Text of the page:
Still lamenting St Paul’s

Why, oh, why, oh why, Lord?

Tomorrow (3 Nov 2011) I’m “preaching” at New College Edinburgh‘s lunchtime communion service (I put preaching in inverted commas because I’ve been advised that 3 minutes is the ideal length of the reflection at this service, which is scheduled to be only 25 minutes long). I was delighted to look at the the daily lectionary and find Psalm 43 as one of texts for the day. With its partner Psalm 42 this forms one of the great laments of the Old Testament.

This means that the folk at New College tomorrow will get a greatly abbreviated and (I hope) more worshipful version of my plea that we stop trying to find someone to blame for our problems and take our complaints to God instead.

This works well for me because today I’m fuming about Rowan Williams’ declaration of support for a “Tobin Tax”. Now a Financial Transaction Tax might be a good idea (although personally I very much doubt it I recognise that some people who are more qualified than I am to have an opinion think it is, outnumbered though I think they are by those other qualified individuals who disagree) but I don’t for a moment imagine that the Archbishop has any relevant expertise.

Most of those who are advocating such a tax are doing so for reasons quite disconnected with any good it might conceivably do. They want it because they imagine it will be a means of dispossessing banks of some of their money and of supporting the “real” against its supposed enemy the “virtual” economy. Now I believe these to be profoundly mistaken ideas in themselves but what’s really getting my blood pressure up is that the Church is joining in.

I could go on at some length about my views of why banking is every bit as real as making tangible things out of other tangible things (“manufacturing”). I could also say that making markets less liquid and taking money out of banks are among the very last things likely to make our current economic plight less gloomy. I might be right about this or I might be wrong. These are matters about which disagreement is possible and widespread among those most expert in the areas of human knowledge that deal with them (and I can’t claim to be among these experts). So I won’t so go on.

These are matters about which debate can and properly should be conducted amongst all those qualified to express an opinion (and I suppose, in a democracy, that’s all of us). I accept, too,  that there’s a moral as well as a technical dimension to these debates, although there is sometimes a temptation on the left to ignore the technical dimensions and to propose ideas and policies without thinking through their probable actual outcomes (which is certainly the case with most of the advocacy of the “Tobin Tax” that I’ve seen).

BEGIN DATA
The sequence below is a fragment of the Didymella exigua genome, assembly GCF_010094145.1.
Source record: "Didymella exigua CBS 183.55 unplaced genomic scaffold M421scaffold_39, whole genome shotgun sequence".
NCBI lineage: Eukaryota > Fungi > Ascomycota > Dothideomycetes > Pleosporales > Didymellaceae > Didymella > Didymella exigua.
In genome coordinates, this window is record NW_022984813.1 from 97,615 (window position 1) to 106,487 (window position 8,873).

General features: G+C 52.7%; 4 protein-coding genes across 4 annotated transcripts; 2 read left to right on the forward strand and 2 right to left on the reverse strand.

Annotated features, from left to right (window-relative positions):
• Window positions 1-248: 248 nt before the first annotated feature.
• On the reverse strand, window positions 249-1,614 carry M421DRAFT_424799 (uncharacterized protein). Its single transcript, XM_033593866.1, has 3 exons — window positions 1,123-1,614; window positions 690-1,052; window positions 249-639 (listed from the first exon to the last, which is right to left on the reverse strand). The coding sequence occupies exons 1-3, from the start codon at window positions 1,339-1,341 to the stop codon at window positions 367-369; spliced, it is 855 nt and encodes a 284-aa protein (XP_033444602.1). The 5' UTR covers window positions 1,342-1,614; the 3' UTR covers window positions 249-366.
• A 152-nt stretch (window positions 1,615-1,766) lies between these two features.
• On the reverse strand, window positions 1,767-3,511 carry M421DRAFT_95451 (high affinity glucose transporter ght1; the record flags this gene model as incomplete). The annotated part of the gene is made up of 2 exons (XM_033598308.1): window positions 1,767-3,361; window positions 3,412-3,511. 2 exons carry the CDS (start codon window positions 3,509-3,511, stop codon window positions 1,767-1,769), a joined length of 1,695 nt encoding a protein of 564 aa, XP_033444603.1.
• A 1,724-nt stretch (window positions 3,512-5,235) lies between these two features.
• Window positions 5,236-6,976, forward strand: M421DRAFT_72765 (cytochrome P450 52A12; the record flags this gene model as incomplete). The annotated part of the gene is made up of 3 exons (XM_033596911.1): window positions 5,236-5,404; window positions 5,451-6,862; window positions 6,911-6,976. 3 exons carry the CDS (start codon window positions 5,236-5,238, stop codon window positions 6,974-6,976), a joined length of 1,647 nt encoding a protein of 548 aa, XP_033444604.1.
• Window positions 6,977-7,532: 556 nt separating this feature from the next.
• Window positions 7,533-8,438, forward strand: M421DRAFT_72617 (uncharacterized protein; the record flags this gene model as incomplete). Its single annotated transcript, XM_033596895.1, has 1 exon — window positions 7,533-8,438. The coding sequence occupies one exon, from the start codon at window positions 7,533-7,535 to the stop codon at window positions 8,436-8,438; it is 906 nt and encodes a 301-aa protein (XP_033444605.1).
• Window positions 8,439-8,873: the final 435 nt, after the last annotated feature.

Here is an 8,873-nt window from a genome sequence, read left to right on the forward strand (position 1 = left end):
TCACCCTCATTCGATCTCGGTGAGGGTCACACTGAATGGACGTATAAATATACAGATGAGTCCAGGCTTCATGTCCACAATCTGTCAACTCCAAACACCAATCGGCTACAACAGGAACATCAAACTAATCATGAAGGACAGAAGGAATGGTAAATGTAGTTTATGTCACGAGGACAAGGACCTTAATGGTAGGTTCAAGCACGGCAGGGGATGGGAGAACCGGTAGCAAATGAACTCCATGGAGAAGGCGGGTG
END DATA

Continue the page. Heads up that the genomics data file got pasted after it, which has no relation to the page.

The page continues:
From the Church, though, one should expect more. One should expect a distinctively theological (in the sense of speaking about God) dimension. This can’t, can it, reduce to a glossing of common morality. It has, hasn’t it, to take account of ideas of providence, of God’s sovereignty and responsibility for the world. Surely we have to at least entertain the idea that God is doing what we see done, however little we might like it.

It seems to me to be a very thin faith that can speak of great public issues without referring to God and which can blame human beings for what happens and absolve God of responsibility, as if God were a lovable but powerless old relation. If we don’ t like what we see why don’t we, like the psalmist ask God “why have you rejected me”? Is it because we don’t really believe that God is active in the world? And if that’s the case what are we doing in the church?

On the other hand this week St Paul’s, under the leadership of the Bishop of London, appears to be recovering from the mess it got itself into in allowing itself to be swept along by the Corporation of London in the legal process and failing to engage meaningfully with those in its precincts.  The constitution of an initiative on ethics in banking led by someone who actually knows what he’s talking about seems like a sensible step, too. But There is still no sign of anything that speaks from what makes the church the church.

For God’s sake let’s talk about God, sometimes, and not just about an ethics that, actually, we get from somewhere else and can’t really ground in anything, even if that talk has to take the form of an accusation or a complaint it would remind us that the world isn’t of our making and our problems don’t necessarily have solutions we could implement if only we were all of sufficiently good will.

Our hope (here “our” means Christians mostly) is in God and nowhere else. Governments (who are at least as responsible as bankers for the chaos), regulators and all the powers and principalities on earth are as helpless as the rest of us in the final matters. It behoves the church to engage with the world and events as they unfold but always on the basis of what authorises and defines it, which its relationship to Jesus Christ, God with us.

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